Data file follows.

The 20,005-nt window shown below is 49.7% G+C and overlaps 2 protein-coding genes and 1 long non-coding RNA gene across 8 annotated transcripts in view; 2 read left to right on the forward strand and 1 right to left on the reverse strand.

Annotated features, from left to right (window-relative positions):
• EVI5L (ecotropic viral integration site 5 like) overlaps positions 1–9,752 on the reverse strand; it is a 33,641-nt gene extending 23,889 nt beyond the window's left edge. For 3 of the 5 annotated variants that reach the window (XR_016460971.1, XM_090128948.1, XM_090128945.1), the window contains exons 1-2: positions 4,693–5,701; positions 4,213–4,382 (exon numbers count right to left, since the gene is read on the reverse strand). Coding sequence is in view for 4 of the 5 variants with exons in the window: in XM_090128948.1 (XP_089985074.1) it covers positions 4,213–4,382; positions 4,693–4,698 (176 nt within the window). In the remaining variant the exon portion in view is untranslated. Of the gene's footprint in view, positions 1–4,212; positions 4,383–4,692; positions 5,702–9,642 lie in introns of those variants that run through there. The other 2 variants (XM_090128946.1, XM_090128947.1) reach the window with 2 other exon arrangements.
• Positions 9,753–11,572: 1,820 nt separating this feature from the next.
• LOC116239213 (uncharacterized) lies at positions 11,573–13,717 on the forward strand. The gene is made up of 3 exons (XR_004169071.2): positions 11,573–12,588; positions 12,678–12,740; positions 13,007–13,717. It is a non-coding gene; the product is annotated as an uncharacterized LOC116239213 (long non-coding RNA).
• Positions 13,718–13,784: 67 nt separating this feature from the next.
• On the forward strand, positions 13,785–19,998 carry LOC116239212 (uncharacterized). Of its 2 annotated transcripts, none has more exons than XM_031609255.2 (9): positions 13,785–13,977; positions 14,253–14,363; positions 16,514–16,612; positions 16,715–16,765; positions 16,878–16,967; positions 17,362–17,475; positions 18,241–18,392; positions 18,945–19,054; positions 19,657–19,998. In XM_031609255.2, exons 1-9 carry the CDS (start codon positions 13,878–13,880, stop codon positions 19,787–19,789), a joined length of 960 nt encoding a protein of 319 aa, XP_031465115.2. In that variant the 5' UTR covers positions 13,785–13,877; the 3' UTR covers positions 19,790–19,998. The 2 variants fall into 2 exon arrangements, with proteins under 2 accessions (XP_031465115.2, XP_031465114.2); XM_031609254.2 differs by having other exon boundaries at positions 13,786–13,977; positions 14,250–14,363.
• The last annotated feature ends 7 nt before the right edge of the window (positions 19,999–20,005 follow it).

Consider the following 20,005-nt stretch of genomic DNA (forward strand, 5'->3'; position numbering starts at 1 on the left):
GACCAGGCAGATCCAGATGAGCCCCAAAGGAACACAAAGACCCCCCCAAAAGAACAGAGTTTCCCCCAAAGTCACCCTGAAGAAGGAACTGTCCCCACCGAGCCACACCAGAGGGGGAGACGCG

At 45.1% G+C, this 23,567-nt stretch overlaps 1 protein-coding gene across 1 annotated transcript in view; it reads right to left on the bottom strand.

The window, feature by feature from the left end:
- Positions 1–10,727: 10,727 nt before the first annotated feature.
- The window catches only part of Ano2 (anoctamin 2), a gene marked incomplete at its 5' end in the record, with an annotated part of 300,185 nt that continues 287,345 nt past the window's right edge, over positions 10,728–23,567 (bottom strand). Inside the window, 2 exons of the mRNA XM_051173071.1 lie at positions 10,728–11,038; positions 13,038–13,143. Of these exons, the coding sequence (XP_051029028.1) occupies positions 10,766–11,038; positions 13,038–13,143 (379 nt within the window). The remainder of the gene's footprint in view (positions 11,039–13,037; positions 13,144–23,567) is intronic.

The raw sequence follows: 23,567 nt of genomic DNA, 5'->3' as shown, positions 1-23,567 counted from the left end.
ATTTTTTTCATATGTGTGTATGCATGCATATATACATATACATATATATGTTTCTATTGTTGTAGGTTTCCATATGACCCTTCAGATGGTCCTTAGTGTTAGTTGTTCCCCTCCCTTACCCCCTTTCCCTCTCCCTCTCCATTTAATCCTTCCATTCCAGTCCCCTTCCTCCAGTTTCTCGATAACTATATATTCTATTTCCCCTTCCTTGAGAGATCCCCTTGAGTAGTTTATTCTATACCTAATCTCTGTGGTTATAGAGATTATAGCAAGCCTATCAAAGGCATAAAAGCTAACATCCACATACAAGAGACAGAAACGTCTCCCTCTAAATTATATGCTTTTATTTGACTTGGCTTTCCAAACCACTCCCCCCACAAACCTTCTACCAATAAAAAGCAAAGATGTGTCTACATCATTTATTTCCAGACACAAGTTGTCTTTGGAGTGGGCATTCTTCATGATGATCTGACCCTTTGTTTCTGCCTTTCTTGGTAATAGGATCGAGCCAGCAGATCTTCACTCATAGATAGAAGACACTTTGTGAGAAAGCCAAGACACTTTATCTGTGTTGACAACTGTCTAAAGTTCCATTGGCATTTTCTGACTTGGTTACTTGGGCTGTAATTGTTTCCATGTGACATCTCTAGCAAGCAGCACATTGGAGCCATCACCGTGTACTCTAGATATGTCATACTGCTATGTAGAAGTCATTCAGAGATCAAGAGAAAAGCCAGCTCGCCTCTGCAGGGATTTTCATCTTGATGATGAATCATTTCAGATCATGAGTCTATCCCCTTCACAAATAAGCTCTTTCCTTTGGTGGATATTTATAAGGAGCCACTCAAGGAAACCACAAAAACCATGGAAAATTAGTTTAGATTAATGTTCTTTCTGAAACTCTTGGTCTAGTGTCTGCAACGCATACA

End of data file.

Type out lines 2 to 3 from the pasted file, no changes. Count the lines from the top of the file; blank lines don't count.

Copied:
Annotated features, from left to right (window-relative positions):
• EVI5L (ecotropic viral integration site 5 like) overlaps positions 1–9,752 on the reverse strand; it is a 33,641-nt gene extending 23,889 nt beyond the window's left edge. For 3 of the 5 annotated variants that reach the window (XR_016460971.1, XM_090128948.1, XM_090128945.1), the window contains exons 1-2: positions 4,693–5,701; positions 4,213–4,382 (exon numbers count right to left, since the gene is read on the reverse strand). Coding sequence is in view for 4 of the 5 variants with exons in the window: in XM_090128948.1 (XP_089985074.1) it covers positions 4,213–4,382; positions 4,693–4,698 (176 nt within the window). In the remaining variant the exon portion in view is untranslated. Of the gene's footprint in view, positions 1–4,212; positions 4,383–4,692; positions 5,702–9,642 lie in introns of those variants that run through there. The other 2 variants (XM_090128946.1, XM_090128947.1) reach the window with 2 other exon arrangements.